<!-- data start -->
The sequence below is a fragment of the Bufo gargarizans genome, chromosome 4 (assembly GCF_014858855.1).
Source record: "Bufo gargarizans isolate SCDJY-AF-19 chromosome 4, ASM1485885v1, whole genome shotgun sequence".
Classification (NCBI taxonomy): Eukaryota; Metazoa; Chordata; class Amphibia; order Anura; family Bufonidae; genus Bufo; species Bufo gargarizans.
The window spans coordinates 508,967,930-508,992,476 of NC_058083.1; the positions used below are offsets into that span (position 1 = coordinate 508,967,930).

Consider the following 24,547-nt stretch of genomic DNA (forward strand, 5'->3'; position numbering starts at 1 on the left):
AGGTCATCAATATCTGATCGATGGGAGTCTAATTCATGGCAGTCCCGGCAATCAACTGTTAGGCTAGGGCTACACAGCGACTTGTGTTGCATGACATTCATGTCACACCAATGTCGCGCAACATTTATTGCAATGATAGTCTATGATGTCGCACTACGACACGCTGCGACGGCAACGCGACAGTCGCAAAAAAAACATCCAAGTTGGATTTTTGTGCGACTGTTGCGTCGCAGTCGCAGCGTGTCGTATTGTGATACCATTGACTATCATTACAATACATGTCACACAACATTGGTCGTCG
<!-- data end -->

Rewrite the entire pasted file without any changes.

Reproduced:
The sequence below is a fragment of the Bufo gargarizans genome, chromosome 4 (assembly GCF_014858855.1).
Source record: "Bufo gargarizans isolate SCDJY-AF-19 chromosome 4, ASM1485885v1, whole genome shotgun sequence".
Classification (NCBI taxonomy): Eukaryota; Metazoa; Chordata; class Amphibia; order Anura; family Bufonidae; genus Bufo; species Bufo gargarizans.
The window spans coordinates 508,967,930-508,992,476 of NC_058083.1; the positions used below are offsets into that span (position 1 = coordinate 508,967,930).

Consider the following 24,547-nt stretch of genomic DNA (forward strand, 5'->3'; position numbering starts at 1 on the left):
AGGTCATCAATATCTGATCGATGGGAGTCTAATTCATGGCAGTCCCGGCAATCAACTGTTAGGCTAGGGCTACACAGCGACTTGTGTTGCATGACATTCATGTCACACCAATGTCGCGCAACATTTATTGCAATGATAGTCTATGATGTCGCACTACGACACGCTGCGACGGCAACGCGACAGTCGCAAAAAAAACATCCAAGTTGGATTTTTGTGCGACTGTTGCGTCGCAGTCGCAGCGTGTCGTATTGTGATACCATTGACTATCATTACAATACATGTCACACAACATTGGTCGTCG